Summus is a Latin word that describes the greatness of things. In our case, SUMMUS is a summit to celebrate the greatness of music. A place where experts from all around the music industry meet to share lessons learnt, build consensus about today's challenges, and design forthcoming landscapes.
SUMMUS is an ideal forum to debate and learn in details about proposals and necessities for identification and distribution of rights using avant-garde tools.
Javier Asensio, Regional Director Latin America at IFPI
There are forces pushing for the hyper-fragmentation of copyright. The explosion of featured artists per song, the proliferation of IMEs, the growth of licensing vehicles, the financial edge of copyright assets, frequent acquisitions, new usage types, the increasing reach of multi-territory representation, sub-licenses – to name a few. Until now, licensing has grouped these forces together, but the industry might be adapting to a new composite reality.
Do mechanical rights follow performing ones? Are the writer’s share and publisher’s share in line with each other?
We’ll try to understand how deep fragmented licensing can go, as well as how different countries are.
Financial products have always been part of the music industry – with advance payments to artists being the typical example. We’re now seeing major artists selling their catalogues as well as major financial institutions starting to own music assets directly.
How will the transition of creative ownership of music assets to financial institution ownership impact the incentives behind the music royalty industry?
We’ll explore the current state of this trend, how it’s evolving, and the potential impact on all participants in the music royalty space.
For decades charts have been a measure of success within the music industry. However, as the metrics for defining success continue to evolve, charts, as they are today, might be becoming less relevant to artists, labels and consumers. Charts may need to start transcending industry norms in order to stay relevant.
What will the new metrics for defining success be, and how can charts evolve to encompass them? Which existing and new data streams should be consolidated into the charts of the future?
We’ll evaluate existing chart compilation methodologies and discuss how they could evolve to stay relevant.
Among the expanding offerings of Video on Demand, Broadcasters have started to launch their own on-demand offerings to compete with the likes of Netflix and Amazon. With these movements, music licensing, royalties processing and cue sheets for VoD platforms are being put in the spotlight.
What challenges does the music industry face when licensing VoD services? What are the challenges faced in processing, collection and distribution, and by whom?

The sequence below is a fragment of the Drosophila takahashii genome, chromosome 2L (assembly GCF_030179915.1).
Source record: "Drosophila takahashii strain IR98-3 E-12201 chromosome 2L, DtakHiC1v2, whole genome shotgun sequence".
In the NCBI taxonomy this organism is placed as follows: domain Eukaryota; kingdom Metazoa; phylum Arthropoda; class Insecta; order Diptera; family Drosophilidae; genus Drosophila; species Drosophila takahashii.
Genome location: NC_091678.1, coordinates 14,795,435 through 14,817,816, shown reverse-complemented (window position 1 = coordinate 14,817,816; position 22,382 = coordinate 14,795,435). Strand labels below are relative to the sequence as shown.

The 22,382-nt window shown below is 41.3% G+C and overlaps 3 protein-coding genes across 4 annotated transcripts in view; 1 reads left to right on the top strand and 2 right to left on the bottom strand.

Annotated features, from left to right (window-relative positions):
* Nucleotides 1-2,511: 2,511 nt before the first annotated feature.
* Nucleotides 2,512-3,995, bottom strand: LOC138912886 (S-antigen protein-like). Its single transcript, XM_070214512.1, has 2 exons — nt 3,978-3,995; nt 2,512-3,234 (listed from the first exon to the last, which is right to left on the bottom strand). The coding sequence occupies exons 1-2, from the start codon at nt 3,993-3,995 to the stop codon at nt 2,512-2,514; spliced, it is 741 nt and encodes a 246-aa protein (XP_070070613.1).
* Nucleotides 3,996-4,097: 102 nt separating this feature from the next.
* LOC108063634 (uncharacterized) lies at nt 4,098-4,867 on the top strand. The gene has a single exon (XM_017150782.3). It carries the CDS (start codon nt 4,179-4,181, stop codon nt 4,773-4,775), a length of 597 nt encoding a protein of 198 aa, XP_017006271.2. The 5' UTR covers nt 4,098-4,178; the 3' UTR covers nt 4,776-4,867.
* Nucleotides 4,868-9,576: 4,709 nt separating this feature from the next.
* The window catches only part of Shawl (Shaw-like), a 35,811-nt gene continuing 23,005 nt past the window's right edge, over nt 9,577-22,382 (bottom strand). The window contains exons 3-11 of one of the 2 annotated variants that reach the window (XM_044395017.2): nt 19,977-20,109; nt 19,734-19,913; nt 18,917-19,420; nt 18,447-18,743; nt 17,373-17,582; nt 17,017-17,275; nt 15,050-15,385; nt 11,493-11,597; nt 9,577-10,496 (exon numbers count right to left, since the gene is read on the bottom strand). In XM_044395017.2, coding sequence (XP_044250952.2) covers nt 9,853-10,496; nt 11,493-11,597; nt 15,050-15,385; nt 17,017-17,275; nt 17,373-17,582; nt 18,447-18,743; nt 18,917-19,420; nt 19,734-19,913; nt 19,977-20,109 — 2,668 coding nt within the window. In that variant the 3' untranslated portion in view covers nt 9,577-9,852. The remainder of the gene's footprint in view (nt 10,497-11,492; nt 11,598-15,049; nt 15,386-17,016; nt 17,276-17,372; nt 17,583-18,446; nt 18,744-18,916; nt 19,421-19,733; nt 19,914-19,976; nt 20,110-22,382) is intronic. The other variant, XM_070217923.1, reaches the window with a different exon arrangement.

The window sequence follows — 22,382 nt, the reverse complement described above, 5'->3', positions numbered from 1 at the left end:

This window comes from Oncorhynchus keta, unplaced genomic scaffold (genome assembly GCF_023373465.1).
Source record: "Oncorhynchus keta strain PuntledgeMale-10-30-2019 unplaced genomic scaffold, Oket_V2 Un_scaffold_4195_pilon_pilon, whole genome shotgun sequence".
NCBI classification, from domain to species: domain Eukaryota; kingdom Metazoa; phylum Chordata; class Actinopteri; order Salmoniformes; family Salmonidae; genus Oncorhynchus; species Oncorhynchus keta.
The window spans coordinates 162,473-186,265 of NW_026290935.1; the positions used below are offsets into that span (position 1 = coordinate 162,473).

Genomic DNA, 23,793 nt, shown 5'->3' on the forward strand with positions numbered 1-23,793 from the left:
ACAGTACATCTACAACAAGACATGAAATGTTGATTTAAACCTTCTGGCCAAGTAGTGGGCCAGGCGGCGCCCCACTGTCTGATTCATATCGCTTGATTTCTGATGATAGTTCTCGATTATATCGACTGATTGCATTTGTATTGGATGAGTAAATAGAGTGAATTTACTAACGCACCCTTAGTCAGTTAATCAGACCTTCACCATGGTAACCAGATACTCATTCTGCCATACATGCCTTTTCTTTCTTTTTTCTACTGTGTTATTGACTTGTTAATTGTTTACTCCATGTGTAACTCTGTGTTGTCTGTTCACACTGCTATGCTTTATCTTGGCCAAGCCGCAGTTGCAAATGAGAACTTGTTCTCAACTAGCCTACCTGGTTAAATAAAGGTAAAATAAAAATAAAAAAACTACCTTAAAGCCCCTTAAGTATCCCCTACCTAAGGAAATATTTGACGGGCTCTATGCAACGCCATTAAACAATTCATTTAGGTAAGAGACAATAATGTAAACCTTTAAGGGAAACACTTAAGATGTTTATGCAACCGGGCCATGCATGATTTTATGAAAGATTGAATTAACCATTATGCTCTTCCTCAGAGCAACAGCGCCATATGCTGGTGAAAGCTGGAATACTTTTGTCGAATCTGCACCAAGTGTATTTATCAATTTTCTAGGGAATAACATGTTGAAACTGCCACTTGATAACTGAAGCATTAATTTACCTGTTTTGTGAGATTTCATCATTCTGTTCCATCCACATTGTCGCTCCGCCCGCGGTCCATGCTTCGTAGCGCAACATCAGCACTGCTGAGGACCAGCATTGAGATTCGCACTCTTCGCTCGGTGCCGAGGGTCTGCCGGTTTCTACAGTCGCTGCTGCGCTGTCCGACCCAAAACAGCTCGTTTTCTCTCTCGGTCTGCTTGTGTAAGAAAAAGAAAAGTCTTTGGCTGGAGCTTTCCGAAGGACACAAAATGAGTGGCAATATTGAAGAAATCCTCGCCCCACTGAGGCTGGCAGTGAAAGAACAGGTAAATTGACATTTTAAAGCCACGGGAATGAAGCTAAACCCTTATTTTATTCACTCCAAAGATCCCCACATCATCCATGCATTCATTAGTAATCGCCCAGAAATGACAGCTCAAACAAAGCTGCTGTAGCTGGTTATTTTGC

We’ll explore music licensing and royalties processing trends and challenges in the age of VoD.
Web3 and NFTs have become household names in the industry overnight, and are being touted as a disruptive solution for artists to monetise their music. Concepts like copyright and royalties are being challenged, and we’re watching it all unfold.
How might this change the foundations of the music industry? How can web3 initiatives achieve decentralisation, and can they do this without contradicting their own principles?
We’ll try to understand how these new technologies interact with the well-known challenges the music industry faces today.
China’s 1.4 billion consumers make it look like a giant tantalising pie with magical potential. Music publishing is in its infant stage in China and there are many mysteries still to be uncovered.
How does music publishing in China differ from the rest of the world?
We’ll try to understand the challenges and identify the uniqueness of the Chinese landscape.
The connection between the artist and the fan is easier than ever thanks to the digitisation of the music value chain. The number of unsigned artists is growing in all emerging markets and is looking on track to become one of the most relevant segments of the industry.
Will unsigned artists continue growing in number? What are the gaps in the industry this could expose?
We’ll discuss the relevance of these unsigned artists in the market, examine the current tools they’re using and discuss what they may need in the near future.
Streaming and on-demand services for music can now add gaming, micro-video-creation and social media platforms to the gang. The growing abundance of these platforms continues to challenge the status quo of music licensing, identification, data processing, collection and distribution.
Will current processes evolve or new ones have to be created to fit the services of prospective and current platforms?
We’ll explore what changes are already being made to deal with the proliferation of digital platforms.
SUMMUS is an event organized by BMAT
It will be held on 3rd & 4th October. We'll soon announce the venue